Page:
Latest News from NPR

on:

NCPR is supported by:

 
Hourly Newscast
4 min., 45 sec.

Programs

Latest program rundown

Coming up:

Latest Features:
July 29, 2014 | NPR · House and Senate negotiators reached a compromise, $17 billion agreement to improve medical care for veterans. The deal comes in the final week before Congress leaves town for a monthlong recess.
 
July 29, 2014 | NPR · Washington Post reporter Liz Sly tells Renee Montagne that U.S. arms may be flowing to moderate Syrian rebels, but the aid seems to be too little too late to affect the course of the civil war.
 
AFP/Getty Images
July 28, 2014 | NPR · The militant group threatens to kill parents who immunize their children. As a result, polio has come roaring back in Pakistan. Eradication now hinges on whether the country can control the virus.
 

Latest program rundown

Coming up:

Latest Features:
July 28, 2014 | NPR · A new salvo has been fired in the fight over teacher tenure. A group led by former TV anchor Campbell Brown filed a complaint in New York state court, arguing that tenure laws are preventing the state from providing every child with the "sound, basic education" its constitution guarantees.
 
WNYC
July 28, 2014 | NPR · Why are so many low-income and minority kids getting second-class educations in the U.S.? That question is at the center of the heated debate about tenure protections and who gets them.
 
July 28, 2014 | NPR · Only one movie in July, Transformers: Age of Extinction, has broken the 100 million mark during its opening weekend. Box office receipts all summer have proven anemic. Paul Dergarabedian, a senior media analyst with RENTRAK, talks to Audie Cornish about the box office slump.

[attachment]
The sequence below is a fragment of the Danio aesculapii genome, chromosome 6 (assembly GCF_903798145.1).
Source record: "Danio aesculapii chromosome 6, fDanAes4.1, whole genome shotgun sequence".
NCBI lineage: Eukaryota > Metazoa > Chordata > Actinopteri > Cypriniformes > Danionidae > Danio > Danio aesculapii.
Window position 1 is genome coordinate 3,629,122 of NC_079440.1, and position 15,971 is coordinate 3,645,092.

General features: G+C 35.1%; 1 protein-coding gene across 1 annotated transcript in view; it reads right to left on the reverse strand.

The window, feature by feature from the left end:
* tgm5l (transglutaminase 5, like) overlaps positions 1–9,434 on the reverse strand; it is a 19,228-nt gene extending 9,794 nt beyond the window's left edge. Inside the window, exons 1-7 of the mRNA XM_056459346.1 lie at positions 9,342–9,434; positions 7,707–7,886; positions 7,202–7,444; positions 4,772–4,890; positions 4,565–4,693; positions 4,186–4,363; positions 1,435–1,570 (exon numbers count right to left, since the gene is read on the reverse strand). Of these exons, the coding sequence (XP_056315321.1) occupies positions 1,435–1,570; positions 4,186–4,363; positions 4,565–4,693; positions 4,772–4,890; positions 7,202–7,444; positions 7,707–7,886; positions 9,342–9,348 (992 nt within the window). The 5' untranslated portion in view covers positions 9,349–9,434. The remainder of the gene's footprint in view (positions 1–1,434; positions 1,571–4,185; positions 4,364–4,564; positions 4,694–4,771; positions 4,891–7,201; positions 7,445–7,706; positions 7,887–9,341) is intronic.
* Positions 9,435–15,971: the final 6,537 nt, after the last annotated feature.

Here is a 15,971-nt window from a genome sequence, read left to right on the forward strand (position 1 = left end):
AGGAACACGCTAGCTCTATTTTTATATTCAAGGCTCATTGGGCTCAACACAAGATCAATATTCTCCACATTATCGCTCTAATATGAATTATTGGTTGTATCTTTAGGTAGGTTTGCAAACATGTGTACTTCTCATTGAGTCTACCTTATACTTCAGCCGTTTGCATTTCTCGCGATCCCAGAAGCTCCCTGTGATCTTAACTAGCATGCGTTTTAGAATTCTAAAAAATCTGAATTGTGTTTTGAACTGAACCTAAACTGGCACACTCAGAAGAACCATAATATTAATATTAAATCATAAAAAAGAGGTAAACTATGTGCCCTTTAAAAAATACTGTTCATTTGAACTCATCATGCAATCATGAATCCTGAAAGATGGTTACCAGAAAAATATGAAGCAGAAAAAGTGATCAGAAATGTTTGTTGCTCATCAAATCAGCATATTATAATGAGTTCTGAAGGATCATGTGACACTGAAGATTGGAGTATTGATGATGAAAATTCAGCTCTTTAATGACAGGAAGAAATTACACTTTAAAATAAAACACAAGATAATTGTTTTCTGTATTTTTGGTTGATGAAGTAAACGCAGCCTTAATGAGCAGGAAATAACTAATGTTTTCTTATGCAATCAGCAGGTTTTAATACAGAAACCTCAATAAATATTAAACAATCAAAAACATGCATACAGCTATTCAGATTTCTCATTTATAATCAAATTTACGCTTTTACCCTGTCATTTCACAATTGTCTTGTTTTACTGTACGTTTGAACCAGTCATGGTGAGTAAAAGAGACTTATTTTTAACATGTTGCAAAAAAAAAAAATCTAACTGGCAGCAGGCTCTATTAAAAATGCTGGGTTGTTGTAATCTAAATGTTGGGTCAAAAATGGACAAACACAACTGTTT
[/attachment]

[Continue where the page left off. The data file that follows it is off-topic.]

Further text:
Latest Saturday rundown




WE Saturday Feature

July 26, 2014 | NPR · Hezbollah has been a longtime ally of Hamas, but during this most recent conflict between Israel and Gaza they've taken a sideline role. NPR's Scott Simon talks to the BBC's Kim Ghattas in Beirut.
 

Latest Sunday rundown


WE Sunday Feature

July 27, 2014 | NPR · Fighting in Ukraine near the crash site of Malaysia Airlines Flight MH17 has international investigators staying away. NPR's Arun Rath talks with OSCE's Michael Bociurkiw about the investigation.
 

Latest program rundown

Coming up:

infrastructure

Jun 4, 2014 — The I-495 bridge in Wilmington, Del., usually carries 90,000 vehicles per day. But it's empty now, as engineers try to discover what's causing eight support pillars to lean.
Comments |
Mar 4, 2014 — The 2-inch-wide crack was found after an engineer spotted an odd curve on part of the Wanapum Dam near the town of Vantage. The water behind the dam was drawn down to its lowest level in 50 years.
Comments |
Jul 31, 2013 — Work will begin next year in Riyadh, Saudi Arabia, on what's touted as the world's biggest investment in public transportation. The biggest impact is likely to be social, providing greater independence and affordable transportation options for women — who are forbidden from driving — and the poor.
Comments |
Mar 8, 2013 — From West Virginia comes news that the last portion of the Dick Henderson Memorial Bridge, which once connected the towns of Nitro and St. Albans, was demolished this morning.
Comments |
Mar 4, 2013 — Internet networks control more and more of our environment every day. And many of these things can be hacked. That's because over the past decade, the Internet and the mobile phone network have been layered on top of all kinds of technologies that weren't built with security in mind.
Launch in player | Comments |
more infrastructure from NPR